Young children’s brains take up nearly half the energy they get from calories – and keeping their minds active may help fight childhood obesity, scientists suggest.
Too often, we think of the brain and body as separate entities, and consider the body’s activities – exercise, walking and so forth – the ones that demand energy.
But a 2014 study showed that five-year-olds’ brains gobble up twice as much glucose – the component of food we convert to energy – as an adult brain.
Now, the same research team, from Northwestern University and New York University (NYU) think that differences in how much energy young children’s brains use may play a role in their varying obesity risks, according to their new study.
Keeping children’s minds active may help keep them trim too, because the brain takes up so much of the energy we derive from food, scientists suggest in a new paper
Human babies grow like weeds in the womb, far outpacing our chimpanzee cousins.
But chimp ‘children’ grow far faster after birth, while human children take much longer to reach the same size.
According to prior Northwestern research, that’s because children’s brains are taking up so many of the calories they’re consuming.
This is never more true than at age five, when two-thirds of the energy a child burns through while they are sitting still is devoted to feeding their brains.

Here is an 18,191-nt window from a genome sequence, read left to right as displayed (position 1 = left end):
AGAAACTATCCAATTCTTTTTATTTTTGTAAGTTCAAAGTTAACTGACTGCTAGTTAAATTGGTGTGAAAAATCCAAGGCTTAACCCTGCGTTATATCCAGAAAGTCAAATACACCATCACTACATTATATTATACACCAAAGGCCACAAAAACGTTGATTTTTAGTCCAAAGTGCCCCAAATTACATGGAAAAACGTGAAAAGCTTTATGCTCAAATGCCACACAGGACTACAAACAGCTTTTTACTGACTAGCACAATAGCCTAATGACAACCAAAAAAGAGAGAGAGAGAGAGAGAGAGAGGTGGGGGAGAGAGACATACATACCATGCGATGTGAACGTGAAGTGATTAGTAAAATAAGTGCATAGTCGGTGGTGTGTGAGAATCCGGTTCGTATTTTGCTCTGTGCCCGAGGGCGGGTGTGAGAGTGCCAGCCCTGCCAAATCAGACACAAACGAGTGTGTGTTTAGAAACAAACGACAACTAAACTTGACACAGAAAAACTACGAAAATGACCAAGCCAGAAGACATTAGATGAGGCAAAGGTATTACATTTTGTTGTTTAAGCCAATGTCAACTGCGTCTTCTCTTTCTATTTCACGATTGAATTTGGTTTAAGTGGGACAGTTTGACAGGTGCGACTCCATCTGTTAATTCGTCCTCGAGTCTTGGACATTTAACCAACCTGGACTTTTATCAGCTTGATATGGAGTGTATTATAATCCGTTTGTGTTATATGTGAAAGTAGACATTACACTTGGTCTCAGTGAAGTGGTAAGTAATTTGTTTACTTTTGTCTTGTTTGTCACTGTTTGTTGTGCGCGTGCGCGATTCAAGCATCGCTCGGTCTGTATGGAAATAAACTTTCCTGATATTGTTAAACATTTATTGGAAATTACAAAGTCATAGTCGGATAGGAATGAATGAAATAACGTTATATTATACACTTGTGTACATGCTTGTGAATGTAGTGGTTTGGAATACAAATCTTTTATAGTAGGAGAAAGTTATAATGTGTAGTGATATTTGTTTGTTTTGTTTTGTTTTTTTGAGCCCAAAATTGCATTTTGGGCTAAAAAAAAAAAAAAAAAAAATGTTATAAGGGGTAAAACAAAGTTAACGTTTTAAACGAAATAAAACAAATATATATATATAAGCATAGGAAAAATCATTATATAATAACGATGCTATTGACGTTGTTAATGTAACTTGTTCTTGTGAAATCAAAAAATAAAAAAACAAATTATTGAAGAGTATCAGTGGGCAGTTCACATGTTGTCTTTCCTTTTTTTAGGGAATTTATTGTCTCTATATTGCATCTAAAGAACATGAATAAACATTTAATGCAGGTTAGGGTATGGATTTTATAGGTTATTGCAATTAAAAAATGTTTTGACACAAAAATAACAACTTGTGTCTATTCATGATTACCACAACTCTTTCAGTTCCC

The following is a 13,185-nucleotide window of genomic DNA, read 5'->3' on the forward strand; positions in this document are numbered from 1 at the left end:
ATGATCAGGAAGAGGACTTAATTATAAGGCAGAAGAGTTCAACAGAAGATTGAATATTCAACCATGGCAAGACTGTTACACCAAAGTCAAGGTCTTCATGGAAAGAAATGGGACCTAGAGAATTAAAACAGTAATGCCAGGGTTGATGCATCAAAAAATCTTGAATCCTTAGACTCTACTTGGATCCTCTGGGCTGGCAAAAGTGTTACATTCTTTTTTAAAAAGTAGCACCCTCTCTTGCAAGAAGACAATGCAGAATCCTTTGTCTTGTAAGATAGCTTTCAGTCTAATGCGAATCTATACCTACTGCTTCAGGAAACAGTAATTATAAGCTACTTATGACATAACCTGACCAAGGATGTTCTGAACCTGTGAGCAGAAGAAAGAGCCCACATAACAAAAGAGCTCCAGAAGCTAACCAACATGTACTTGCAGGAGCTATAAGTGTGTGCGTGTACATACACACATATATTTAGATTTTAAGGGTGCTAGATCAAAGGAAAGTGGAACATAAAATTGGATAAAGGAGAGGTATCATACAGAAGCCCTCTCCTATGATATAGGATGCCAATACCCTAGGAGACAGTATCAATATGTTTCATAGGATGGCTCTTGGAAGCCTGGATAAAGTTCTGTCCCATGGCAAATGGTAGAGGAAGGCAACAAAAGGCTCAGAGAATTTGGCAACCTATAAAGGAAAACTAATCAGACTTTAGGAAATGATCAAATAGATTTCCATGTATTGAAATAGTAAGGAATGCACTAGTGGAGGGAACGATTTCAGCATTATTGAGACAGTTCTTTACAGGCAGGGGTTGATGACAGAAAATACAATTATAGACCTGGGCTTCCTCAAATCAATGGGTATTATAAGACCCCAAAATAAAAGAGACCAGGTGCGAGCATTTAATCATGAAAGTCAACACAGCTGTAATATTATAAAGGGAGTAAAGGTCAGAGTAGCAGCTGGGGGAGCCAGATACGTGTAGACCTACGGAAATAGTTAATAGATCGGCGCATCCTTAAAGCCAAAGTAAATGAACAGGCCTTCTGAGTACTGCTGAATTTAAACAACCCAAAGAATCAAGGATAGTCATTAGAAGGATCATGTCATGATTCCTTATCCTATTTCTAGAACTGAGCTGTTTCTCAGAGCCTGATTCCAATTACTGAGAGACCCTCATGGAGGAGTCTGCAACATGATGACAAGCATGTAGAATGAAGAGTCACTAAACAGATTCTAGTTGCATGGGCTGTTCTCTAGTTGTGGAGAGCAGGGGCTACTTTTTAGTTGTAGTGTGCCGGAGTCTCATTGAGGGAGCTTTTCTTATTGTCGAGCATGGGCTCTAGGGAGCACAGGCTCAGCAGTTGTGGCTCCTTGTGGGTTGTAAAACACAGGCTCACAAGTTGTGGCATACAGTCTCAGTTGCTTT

Our evolution has optimized our bodies for brain power, but not so much for fitness.
In fact, the way we walk, the fact that we cook and even the shape and size of our guts mean that we have a bigger backup supply of fat and energy for our brains to draw upon, but we’re less likely to walk, run or fight the excess off.
This all made the Northwestern and NYU research team wonder if differences in how active children’s brains are might help explain why some become obese and others don’t.
We know that genetics, diet and physical activity explain a lot of our obesity risks, especially early in life.
But they don’t explain everything.
And working out the missing components may be the skeleton key to keeping kids from getting fat – significantly raising the odds that they’ll be fat adults with myriad health risks.
So the scientists behind the new hypothesis suppose that how when and with what intensity the brain is developing in children might be predictive.
It’s just a theory, for now, but if further research bears it out, it may explain childhood obesity disparities and give a us a two-for-one tool to fight obesity.
While other tissues and organs use alternative sources to glucose, the brain relies almost entirely on glucose to fuel it.
And the American diet, in particular, tends to be high in sugar and carbohydrates – both of which convert to usable glucose in the body.
But when we eat more of these than we need for energy, fat cells act like storage containers for the excess, absorbing what’s leftover.
So, if the brain is more active, then more of that glucose might, in theory, be able to get used up before fat cells get to it.
That might explain
‘We believe it plausible that increased energy expenditure by the brain could be an unanticipated benefit to early child development programs, which, of course, have many other demonstrated benefits,’ said study co-author and Northwestern anthropologist, Dr Christopher Kuzawa.
‘That would be a great win-win.’